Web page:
Nothing was going to hold back an Army artillery officer from dominating at a Brazilian jujitsu (BJJ) tournament in Melbourne on his 26th birthday, on May 21.
CAPTION: Australian Army officer Captain Dylan Voncina on the podium during the Grappling Industries Brazilian jujitsu gi and nogi round robin tournament in Melbourne. Story by Sergeant Matthew Bickerton.
Captain Dylan Voncina won all three of his divisions, striking his toughest match in the final of the open weight division.
Tied on points, it went down to the wire, with the referee ultimately awarding Captain Voncina a win.
“My opponent was quick and had great heart,” Captain Voncina said.
In an under-104kg division match, he found himself in a straight armbar that almost broke his arm.
“My arm bent back not quite 45 degrees, but it was something nasty. It was bloody sore when I came off,” he said.
He reversed the situation and won 10-0.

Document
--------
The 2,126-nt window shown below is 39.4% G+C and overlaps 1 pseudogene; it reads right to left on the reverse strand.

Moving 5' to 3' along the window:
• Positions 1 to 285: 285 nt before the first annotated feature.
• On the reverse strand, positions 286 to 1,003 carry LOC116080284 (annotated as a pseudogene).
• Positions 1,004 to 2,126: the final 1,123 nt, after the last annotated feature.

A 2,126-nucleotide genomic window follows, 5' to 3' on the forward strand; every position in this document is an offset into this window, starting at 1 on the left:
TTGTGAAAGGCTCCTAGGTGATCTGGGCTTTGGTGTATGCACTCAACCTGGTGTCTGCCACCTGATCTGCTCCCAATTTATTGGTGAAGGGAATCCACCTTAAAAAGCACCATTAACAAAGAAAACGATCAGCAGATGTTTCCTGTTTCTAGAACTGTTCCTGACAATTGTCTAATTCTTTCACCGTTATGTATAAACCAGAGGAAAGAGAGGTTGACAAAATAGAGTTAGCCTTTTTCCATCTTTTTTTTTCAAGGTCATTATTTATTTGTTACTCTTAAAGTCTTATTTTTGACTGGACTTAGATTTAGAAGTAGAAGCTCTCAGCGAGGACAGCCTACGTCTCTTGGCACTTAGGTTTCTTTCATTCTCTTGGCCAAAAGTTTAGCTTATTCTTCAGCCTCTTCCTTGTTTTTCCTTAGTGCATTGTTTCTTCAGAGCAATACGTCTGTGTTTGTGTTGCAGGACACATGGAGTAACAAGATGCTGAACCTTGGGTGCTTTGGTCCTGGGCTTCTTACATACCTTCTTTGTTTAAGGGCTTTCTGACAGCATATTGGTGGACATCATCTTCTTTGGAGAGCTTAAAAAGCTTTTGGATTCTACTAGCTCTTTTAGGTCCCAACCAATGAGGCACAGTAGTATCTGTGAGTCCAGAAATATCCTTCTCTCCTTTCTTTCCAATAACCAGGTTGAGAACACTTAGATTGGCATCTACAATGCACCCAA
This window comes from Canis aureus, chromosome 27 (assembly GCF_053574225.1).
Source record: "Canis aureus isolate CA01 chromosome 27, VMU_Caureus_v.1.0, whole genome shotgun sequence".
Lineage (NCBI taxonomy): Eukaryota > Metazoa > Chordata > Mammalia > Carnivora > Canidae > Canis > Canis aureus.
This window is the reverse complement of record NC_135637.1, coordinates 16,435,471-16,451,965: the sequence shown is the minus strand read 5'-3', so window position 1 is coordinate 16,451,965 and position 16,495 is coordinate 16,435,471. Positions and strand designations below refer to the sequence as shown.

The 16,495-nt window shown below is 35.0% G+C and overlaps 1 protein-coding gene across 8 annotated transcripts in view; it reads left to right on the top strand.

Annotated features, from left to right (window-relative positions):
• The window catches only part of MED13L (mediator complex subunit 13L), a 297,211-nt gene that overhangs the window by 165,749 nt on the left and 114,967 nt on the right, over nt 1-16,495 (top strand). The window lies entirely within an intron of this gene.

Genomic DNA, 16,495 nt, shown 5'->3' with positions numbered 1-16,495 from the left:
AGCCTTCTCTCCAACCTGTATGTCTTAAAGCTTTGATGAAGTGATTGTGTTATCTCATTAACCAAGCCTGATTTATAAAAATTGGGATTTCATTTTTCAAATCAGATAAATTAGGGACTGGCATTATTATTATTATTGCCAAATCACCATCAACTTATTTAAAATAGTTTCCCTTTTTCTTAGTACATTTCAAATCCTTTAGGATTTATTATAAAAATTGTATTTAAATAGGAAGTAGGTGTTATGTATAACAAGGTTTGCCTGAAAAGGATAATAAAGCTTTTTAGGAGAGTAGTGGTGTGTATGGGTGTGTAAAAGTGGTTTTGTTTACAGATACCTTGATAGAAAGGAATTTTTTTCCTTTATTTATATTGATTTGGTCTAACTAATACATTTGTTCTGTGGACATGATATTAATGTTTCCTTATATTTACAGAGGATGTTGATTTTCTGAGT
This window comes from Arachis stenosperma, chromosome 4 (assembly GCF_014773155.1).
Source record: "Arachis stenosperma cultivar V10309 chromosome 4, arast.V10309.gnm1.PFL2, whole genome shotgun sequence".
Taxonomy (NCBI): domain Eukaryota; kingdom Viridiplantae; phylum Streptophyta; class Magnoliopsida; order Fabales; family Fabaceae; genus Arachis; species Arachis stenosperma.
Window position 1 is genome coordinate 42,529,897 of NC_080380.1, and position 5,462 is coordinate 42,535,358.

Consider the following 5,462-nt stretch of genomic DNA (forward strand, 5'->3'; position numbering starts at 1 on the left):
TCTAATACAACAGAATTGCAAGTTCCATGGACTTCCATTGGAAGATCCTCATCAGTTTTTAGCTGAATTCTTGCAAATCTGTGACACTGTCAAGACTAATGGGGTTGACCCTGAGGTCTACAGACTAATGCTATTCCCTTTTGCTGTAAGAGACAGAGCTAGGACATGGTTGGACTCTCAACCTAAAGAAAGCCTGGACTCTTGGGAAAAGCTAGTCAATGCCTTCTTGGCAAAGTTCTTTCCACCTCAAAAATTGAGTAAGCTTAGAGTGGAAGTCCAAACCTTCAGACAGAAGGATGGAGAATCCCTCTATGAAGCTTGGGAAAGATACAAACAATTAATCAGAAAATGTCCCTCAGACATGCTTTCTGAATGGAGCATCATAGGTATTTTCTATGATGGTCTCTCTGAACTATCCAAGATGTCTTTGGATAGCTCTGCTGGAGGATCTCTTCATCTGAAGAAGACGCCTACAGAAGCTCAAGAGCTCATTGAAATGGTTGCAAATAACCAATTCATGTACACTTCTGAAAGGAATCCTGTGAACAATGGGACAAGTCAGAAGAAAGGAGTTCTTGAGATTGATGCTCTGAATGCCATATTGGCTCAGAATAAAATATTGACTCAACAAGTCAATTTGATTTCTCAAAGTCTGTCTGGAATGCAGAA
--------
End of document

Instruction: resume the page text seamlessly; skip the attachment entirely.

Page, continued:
Captain Voncina started BJJ two years ago after already acquiring black belts in judo and Japanese jujitsu, a martial arts journey he started at the age of eight.
“Some skills transferred, but not as much as you’d think,” he said.
“You have to unlearn lots of habits that don’t fit well within the BJJ framework.”
Because of his judo experience, Captain Voncina started BJJ with a blue belt, his current rank.
He always aims at using his judo by throwing opponents and getting on top.
“I’ll then work to expose a weakness and attack that, whether it’s an arm or neck or leg, or anything else I can exploit,” Captain Voncina said.
He trained hard at getting off his back when pinned and solidifying his top game.
Captain Voncina is a registered athlete with the ADF Combat Sports Association (ADFCSA).
The ADFCSA supports participants in BJJ, judo, wrestling, tae kwon do, Japanese jujitsu, Muay Thai and karate by financially assisting athletes’ competition fees as well as travel expenses for its Elite Sports Person-recognised athletes.